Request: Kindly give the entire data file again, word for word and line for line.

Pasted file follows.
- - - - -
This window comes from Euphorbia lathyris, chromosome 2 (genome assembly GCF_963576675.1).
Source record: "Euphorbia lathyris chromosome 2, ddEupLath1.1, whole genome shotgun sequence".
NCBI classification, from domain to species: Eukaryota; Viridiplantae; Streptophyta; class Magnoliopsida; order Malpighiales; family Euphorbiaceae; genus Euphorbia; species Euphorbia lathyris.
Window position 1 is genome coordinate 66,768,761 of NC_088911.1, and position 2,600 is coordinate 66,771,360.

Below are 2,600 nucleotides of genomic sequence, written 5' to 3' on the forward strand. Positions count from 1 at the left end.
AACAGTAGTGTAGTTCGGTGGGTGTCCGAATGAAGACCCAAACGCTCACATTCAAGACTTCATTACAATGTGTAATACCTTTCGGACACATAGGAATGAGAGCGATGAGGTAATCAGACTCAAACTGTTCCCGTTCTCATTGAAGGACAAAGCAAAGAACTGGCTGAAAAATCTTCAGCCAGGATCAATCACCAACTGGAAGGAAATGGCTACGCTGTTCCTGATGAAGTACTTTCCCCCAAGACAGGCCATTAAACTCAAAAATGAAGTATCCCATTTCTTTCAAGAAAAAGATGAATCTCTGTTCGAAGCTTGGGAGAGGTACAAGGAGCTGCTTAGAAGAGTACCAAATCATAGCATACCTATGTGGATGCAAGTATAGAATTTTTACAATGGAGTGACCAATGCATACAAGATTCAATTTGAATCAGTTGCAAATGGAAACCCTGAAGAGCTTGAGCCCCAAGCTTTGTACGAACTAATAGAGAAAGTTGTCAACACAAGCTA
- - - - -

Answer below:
This window comes from Euphorbia lathyris, chromosome 2 (genome assembly GCF_963576675.1).
Source record: "Euphorbia lathyris chromosome 2, ddEupLath1.1, whole genome shotgun sequence".
NCBI classification, from domain to species: Eukaryota; Viridiplantae; Streptophyta; class Magnoliopsida; order Malpighiales; family Euphorbiaceae; genus Euphorbia; species Euphorbia lathyris.
Window position 1 is genome coordinate 66,768,761 of NC_088911.1, and position 2,600 is coordinate 66,771,360.

Below are 2,600 nucleotides of genomic sequence, written 5' to 3' on the forward strand. Positions count from 1 at the left end.
AACAGTAGTGTAGTTCGGTGGGTGTCCGAATGAAGACCCAAACGCTCACATTCAAGACTTCATTACAATGTGTAATACCTTTCGGACACATAGGAATGAGAGCGATGAGGTAATCAGACTCAAACTGTTCCCGTTCTCATTGAAGGACAAAGCAAAGAACTGGCTGAAAAATCTTCAGCCAGGATCAATCACCAACTGGAAGGAAATGGCTACGCTGTTCCTGATGAAGTACTTTCCCCCAAGACAGGCCATTAAACTCAAAAATGAAGTATCCCATTTCTTTCAAGAAAAAGATGAATCTCTGTTCGAAGCTTGGGAGAGGTACAAGGAGCTGCTTAGAAGAGTACCAAATCATAGCATACCTATGTGGATGCAAGTATAGAATTTTTACAATGGAGTGACCAATGCATACAAGATTCAATTTGAATCAGTTGCAAATGGAAACCCTGAAGAGCTTGAGCCCCAAGCTTTGTACGAACTAATAGAGAAAGTTGTCAACACAAGCTA